Years ago, I worked for a men’s and fathers’ issue radio show called “His Side with Glenn Sacks“. And make no mistakes – it was the LARGEST men’s and fathers’ issues show in America at that time. Of course, it was one of the few men’s issues shows, largely because of the “boys don’t cry” mentality of America, and the assumption that men simply don’t have issues, and if they do, it’s because they caused them.

In any event, Robert Franklin, Esq. recently put up an article about domestic violence and “intimate terrorism,” which I at first thought was a sexy bedroom game. As Franklin explains, I’m wrong (go figure); intimate terrorism “is psychological or physical abuse that is intended to – and does – control the behavior of the other partner.”

His article is a good read, and it got me thinking about how we teach our daughters, as a society, that it’s okay to hit men.

A quick tangent that I promise will come back around. My wife and I have a guilty pleasure – MTV’s “Teen Mom.” If you haven’t been watching this show, it actually started as “16 and Pregnant” – a series about, you guessed it, 16 year old girls that somehow found themselves with-child. And though the point of the series was to show teenagers that unwed, teen pregnancy is not okay, the participants in the series, by and large, walked out of it looking okay. Cool, even. I suspect there’s been no real positive cultural impact from “16 and Pregnant,” and I believe the same don’t-worry-be-happy attitude passed along to “Teen Mom” – the continued stories of 4 of the featured teenage girls from “16 and Pregnant.” We see what life is like with a child – how their high school educations continued (or didn’t), and how their relationships continued (or didn’t). As you watch, however, you get the sense, again, that teen pregnancy isn’t all that bad. The girls still go out and party, live their lives, and pass their kids off to family and friends while they do anything that fits their fancies. Before this show, I’d never seen so many kids left on counter-and-tabletops.

Here’s where it comes back around. There’s a couple on “Teen Mom,” Amber and Gary. They’re always fighting, and my wife and I have developed a drinking game that involves taking a shot every time they get engaged or break up with each other. We’re trashed constantly. What stood out to me, however, is that Amber has hit Gary at least once. Gary, at least in his own mind, has been just as hurt and angry at Amber, but as much of a douchebag moron he is, has never slapped her on-camera, and we know he hasn’t done it off-camera because MTV would love the guaranteed ratings of showing it, just as they did with the guy that hit “Jersey Shore” spectacle “Snooki”. And MTV’s interesting double-standard, as points out, is that when Snooki (who is at least mostly a woman) was punched by a man, the original airing was censored (and then re-shown uncensored)…but Amber’s choking and slapping of Gary is shown as it happened. You know, because violence toward a woman in a bar is a terrible act, but choking and slapping your fiance, not matter what it was that he said, is okay. She’s probably just looking out for the baby.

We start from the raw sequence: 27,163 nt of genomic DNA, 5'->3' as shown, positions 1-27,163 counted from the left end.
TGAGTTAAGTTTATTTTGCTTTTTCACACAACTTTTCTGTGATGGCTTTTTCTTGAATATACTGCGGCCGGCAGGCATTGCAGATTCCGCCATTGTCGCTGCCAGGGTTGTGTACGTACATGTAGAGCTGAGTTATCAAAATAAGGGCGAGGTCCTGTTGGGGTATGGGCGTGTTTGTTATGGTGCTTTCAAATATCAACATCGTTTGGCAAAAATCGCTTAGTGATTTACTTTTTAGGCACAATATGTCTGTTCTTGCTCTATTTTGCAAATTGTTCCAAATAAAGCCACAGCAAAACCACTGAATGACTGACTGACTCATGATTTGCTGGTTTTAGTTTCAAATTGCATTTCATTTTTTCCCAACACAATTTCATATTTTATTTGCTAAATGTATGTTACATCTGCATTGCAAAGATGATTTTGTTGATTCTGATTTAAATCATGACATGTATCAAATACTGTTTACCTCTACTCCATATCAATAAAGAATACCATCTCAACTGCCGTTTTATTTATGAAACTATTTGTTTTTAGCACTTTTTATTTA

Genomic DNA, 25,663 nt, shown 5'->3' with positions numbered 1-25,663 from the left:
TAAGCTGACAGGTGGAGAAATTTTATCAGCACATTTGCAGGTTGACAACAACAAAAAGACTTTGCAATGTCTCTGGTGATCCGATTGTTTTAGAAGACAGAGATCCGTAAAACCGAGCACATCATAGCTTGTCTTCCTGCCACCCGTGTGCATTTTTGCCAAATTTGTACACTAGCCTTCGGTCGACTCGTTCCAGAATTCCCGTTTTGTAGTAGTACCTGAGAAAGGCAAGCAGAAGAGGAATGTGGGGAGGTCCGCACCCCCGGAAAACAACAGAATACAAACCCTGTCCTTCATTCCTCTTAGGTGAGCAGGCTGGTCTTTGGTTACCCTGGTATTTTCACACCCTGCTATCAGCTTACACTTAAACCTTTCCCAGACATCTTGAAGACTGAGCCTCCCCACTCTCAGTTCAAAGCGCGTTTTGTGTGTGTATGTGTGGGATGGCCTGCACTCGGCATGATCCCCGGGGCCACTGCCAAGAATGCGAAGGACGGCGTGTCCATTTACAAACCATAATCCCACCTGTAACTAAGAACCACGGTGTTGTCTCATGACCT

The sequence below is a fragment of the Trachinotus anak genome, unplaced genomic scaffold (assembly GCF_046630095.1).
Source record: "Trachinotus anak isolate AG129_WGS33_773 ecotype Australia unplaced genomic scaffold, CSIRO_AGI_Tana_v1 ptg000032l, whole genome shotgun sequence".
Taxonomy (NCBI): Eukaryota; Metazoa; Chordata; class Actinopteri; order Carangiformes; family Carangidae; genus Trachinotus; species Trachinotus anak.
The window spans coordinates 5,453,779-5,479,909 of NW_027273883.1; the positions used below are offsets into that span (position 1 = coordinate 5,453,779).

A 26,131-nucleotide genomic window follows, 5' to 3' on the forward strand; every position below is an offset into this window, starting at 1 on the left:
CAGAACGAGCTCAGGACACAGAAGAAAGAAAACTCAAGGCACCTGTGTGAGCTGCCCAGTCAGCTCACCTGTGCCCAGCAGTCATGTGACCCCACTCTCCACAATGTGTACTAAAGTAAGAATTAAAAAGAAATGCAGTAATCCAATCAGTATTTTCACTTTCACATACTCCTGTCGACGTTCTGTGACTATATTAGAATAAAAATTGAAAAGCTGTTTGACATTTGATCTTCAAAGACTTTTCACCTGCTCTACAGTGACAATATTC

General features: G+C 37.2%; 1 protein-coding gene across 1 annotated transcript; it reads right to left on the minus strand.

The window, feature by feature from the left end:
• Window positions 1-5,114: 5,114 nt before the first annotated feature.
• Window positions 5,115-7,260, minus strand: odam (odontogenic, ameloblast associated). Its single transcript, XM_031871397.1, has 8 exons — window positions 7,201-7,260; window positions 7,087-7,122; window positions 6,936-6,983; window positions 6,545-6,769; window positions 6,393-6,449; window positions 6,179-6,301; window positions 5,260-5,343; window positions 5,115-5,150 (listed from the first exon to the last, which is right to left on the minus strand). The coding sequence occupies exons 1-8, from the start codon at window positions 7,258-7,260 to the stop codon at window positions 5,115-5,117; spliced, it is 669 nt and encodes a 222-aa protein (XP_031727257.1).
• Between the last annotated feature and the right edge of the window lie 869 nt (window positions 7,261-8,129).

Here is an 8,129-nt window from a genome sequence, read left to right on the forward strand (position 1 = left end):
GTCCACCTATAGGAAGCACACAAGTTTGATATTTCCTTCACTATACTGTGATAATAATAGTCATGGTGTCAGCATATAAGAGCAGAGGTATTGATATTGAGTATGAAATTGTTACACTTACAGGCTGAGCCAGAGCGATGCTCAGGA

The point is that we don’t view a woman slapping a man as violence. We view it as something that the man “asked for” (and don’t get me wrong, I’m not standing up for Gary’s actions on “Teen Mom”). I still remember seeing at least one episode of my childhood favorite show, “Saved By The Bell,” where Zack Morris was slapped by one of the girls on the show, and all that it earned was a prompted “ooooh” from the audience (and a shrugged-off one-liner that lightened the mood). Life went on. Never did you see AC Slater reel back and slap the crap out of Jessie Spano. I’m sure you can think of other examples from your youth of women slapping men on television like it was nothing, or if not, turn on WEtv’s “Bridezillas,” where men are constantly slapped and abused by their fiances – all under the umbrella of entertaining “bridezilla” behavior. See, this is the problem – if a man hits a woman, he is seen as a violent criminal. When a woman hits a man, she can be passed off as having a fleeting moment of “bridezilla” behavior, or being overcome with some victimized emotion that has no choice but to come out as physical action. What’s funny is that in the big push to make women “equal”, a show like “Bridezillas” sets the movement back a couple of notches – it screams “women can’t handle the stress of planning a wedding and become zoo animals to be watched and laughed at.”

We’ll wrap this up, since now I’m just flipping channels on television looking for more examples. But before the under-reported and under-accepted domestic violence happens, what can we do as fathers? Well, man-up, as people say. Teach your kids – both sons and daughters, that hitting is wrong. I know, that kind of sums things up too nicely – but only because it truly is that simple. Teach your sons and daughter to talk things out – and this solution starts with you; you’ve got to lead by example. Don’t put your finger in your wife’s face when you’re angry at her. Don’t yell in front of your kids. Reward your children for letting you know how something makes them feel.

Okay, I’m done. All this happy-wrap-up crap is making me lose my edge.